Before I write anything about this post, I'm going to try to hold off the onslaught of critics by stating the obvious: This is utterly unscientific, likely pointless and completely for fun because... well we still have three months before we get any concrete evidence on how the 2010 SEC season will unfold.
Over the past few months I've done a bit of numerical analysis in hopes of getting a better idea of what's in store in the coming season.
I looked at the (once again) minimal depth at the QB position around the SEC.
I looked at the returning firepower in the receiving game, running game and scoring around the league.
I studied how many tackles, turnovers and sacks each team was returning from last year's squads.
I also looked at the returning experience on the offensive lines for each team.
So after doing all that, I figured it might be interesting to put all the numbers together to try to get a big-picture feel of who might be the teams to beat in each division.
Of course, while I freely admit this is an unscientific methodology, I also wanted to try to make it as complete -- and hopefully reasonably accurate -- as possible. So there were a few more things to take into consideration.
For one, there's leadership. I'm not really sure how much any of that matters, but for the sake of argument I figured it was worth considering how many veterans would be on each team's roster. Luckily, Phil Steele has captured those numbers already.
Steele also was helpful enough to solve another issue by coming up with a ranking for which teams faced the toughest schedules this season.
And while many of these numbers judge the talent that left a particular school since last year, it's also worth considering what has been added. For that, I added up Scout's recruiting scores for each SEC from the past two years (i.e. the freshmen and redshirt freshmen most likely to step in during the 2010 season) to get a ranking for that, too.
And finally, I figured there should be an edge given to teams with great coaches, too. I didn't have a great measure of that exactly. I considered using a comment from our favorite angry anonymous poster, but his list only included 11 coaches, ranked Derek Dooley five spots ahead of Mark Richt, and failed to include Dan Mullen's name, but rather simply referred to him as "that coach from Mississippi State." Instead, I tried to find the second-most arbitrary list I could... so here's one from Bleacher Report.
(Note: To wrap up, Georgia ranked fourth in experience, third in schedule, fifth in recruiting and fourth in coaching.)
To reach our final score, I simply ranked each team in each category and added them all up. The team with the lowest score (i.e. the highest rank in each category, on average) should theoretically be the best team. Here's how the numbers turned out:
|SEC East||SEC West|
| S. Carolina||62||Arkansas||41|
| Florida ||77||Alabama||65|
|Kentucky||90|| Ole Miss||87|
|Tennessee||93|| Miss. State||89|
*Note: There were 12 categories considered, so Georgia's score of 64 means the Dawgs ranked, on average, 5th in each category (i.e. avg. score of 5.3).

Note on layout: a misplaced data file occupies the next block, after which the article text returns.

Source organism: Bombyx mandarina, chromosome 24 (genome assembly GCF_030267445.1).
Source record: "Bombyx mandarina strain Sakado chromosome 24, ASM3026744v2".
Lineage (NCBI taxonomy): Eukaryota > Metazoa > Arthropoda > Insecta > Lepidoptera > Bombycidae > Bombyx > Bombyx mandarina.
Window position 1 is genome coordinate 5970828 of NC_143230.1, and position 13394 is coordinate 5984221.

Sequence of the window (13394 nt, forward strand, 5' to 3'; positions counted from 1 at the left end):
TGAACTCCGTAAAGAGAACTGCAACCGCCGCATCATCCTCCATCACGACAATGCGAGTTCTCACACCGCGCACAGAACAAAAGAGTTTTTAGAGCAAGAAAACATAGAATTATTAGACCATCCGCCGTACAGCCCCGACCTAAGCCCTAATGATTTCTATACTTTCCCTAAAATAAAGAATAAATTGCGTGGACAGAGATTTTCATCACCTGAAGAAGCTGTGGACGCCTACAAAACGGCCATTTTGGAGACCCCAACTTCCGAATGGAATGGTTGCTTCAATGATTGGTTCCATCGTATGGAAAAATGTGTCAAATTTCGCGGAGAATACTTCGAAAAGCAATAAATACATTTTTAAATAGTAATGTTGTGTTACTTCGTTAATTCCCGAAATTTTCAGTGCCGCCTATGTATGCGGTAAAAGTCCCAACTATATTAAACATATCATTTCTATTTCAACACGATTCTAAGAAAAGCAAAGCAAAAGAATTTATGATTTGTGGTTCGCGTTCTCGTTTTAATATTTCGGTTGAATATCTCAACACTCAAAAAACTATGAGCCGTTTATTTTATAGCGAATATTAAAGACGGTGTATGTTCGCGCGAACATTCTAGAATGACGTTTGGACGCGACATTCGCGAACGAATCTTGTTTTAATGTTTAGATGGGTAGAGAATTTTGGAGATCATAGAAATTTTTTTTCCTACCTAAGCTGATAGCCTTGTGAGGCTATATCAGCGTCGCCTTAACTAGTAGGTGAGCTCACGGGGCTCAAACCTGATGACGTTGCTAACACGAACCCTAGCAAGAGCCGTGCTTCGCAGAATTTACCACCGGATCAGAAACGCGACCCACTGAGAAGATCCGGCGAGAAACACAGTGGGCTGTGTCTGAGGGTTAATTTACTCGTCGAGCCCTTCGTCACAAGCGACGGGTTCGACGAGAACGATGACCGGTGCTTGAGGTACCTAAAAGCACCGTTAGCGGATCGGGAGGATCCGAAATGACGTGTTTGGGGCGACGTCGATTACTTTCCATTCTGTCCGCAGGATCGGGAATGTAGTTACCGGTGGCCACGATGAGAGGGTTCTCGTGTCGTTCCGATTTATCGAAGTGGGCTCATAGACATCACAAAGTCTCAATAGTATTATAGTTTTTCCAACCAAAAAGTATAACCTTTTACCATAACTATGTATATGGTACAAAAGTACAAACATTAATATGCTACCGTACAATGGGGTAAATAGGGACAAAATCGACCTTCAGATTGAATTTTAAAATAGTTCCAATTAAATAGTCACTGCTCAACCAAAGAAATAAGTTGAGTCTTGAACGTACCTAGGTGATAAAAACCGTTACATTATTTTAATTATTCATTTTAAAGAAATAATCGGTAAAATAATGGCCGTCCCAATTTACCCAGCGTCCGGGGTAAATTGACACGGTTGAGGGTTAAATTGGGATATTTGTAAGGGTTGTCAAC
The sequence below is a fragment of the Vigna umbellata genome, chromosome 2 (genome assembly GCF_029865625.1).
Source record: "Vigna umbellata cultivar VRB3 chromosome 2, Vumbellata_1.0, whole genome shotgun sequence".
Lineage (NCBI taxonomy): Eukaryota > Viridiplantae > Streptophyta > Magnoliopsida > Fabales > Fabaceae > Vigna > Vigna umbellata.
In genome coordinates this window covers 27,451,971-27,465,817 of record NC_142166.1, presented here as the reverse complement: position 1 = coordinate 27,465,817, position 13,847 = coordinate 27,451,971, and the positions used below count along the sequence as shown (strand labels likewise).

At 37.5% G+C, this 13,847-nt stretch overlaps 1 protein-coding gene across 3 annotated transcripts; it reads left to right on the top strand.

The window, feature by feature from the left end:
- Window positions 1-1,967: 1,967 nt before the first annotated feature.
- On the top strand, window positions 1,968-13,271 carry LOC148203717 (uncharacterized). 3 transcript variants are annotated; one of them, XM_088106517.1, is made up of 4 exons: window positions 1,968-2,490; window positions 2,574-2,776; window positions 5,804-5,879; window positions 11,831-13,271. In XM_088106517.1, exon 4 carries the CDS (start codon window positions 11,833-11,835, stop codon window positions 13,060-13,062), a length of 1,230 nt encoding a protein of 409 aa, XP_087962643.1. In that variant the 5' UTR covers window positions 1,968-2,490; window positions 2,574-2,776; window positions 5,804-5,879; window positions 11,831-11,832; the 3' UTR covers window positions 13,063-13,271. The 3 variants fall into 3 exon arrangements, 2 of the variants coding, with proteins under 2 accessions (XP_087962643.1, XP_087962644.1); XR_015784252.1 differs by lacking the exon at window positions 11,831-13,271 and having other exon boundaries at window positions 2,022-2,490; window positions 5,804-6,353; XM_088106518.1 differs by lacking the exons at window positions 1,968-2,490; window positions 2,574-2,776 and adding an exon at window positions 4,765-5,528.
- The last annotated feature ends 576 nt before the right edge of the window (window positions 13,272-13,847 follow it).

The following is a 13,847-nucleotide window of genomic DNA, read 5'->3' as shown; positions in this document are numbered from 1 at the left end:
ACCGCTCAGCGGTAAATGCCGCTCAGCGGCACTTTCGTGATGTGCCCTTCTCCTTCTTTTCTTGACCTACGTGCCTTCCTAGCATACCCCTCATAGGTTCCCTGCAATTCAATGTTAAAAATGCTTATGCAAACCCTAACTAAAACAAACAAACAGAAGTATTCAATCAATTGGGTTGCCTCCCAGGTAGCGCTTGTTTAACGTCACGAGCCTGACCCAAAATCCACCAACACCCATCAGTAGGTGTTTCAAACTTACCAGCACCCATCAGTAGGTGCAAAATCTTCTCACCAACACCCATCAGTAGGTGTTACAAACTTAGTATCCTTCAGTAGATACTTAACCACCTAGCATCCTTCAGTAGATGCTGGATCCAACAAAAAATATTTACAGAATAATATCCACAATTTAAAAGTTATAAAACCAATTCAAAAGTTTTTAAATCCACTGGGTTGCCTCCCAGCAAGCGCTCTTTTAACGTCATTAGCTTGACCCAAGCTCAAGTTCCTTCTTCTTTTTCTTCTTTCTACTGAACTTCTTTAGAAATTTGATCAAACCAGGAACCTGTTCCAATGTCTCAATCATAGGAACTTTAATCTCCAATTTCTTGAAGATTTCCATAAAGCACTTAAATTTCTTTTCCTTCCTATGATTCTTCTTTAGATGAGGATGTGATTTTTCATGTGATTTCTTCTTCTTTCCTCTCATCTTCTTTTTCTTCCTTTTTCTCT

Again, there are plenty of flaws in this analysis. For one, the methods of establishing rankings are pretty arbitrary. For example, I used QB TDs thrown as my ranking for the quarterbacks. That really hurts Aaron Murray -- the only starting QB without a TD pass -- and he's no doubt a good bit better than Larry Smith. That metric also ranks someone like Stephen Garcia pretty high (second overall). Judging by what their coaches have said this offseason, however, there's every reason to believe that neither QB is being ranked properly. And, if you assume both Murray and Garcia will essentially be league average, that would bump Georgia down to a score of 58 and jump South Carolina up to a 66.
So, the point remains that this probably doesn't mean much. But it might be worth making a few big-picture points based on the numbers.
First, all those folks predicting another Alabama-Florida SEC CG might be getting a bit ahead of themselves. Both teams have strong recruiting classes ready to step in, but it's hard to overlook all the talent that has left Gainesville and Tuscaloosa in the past year.
Second, LSU could be in some serious trouble. I don't believe the Bayou Bengals will be as bad as Vandy, but they have a tough schedule, a problematic QB and a lot of holes on both sides of the ball they'll need to fill.
Third, there are some good reasons for the hype surrounding Arkansas and Auburn as chic picks to win the West. I'm still not entirely sold on Arkansas, which gets a nice score due to having so many returning players, but is it really that big of a deal to return so much on defense when the D wasn't that good to begin with? Auburn, on the other hand... I'm really starting to buy in to that one.And last, despite all the questions about the defensive scheme and the QB, Georgia can make a pretty strong case for being the favorite in the East. No, none of this means anything now, but if Murray can be decent and the D can force more turnovers than it did last year... well, there's good reason to be excited about what could be in store.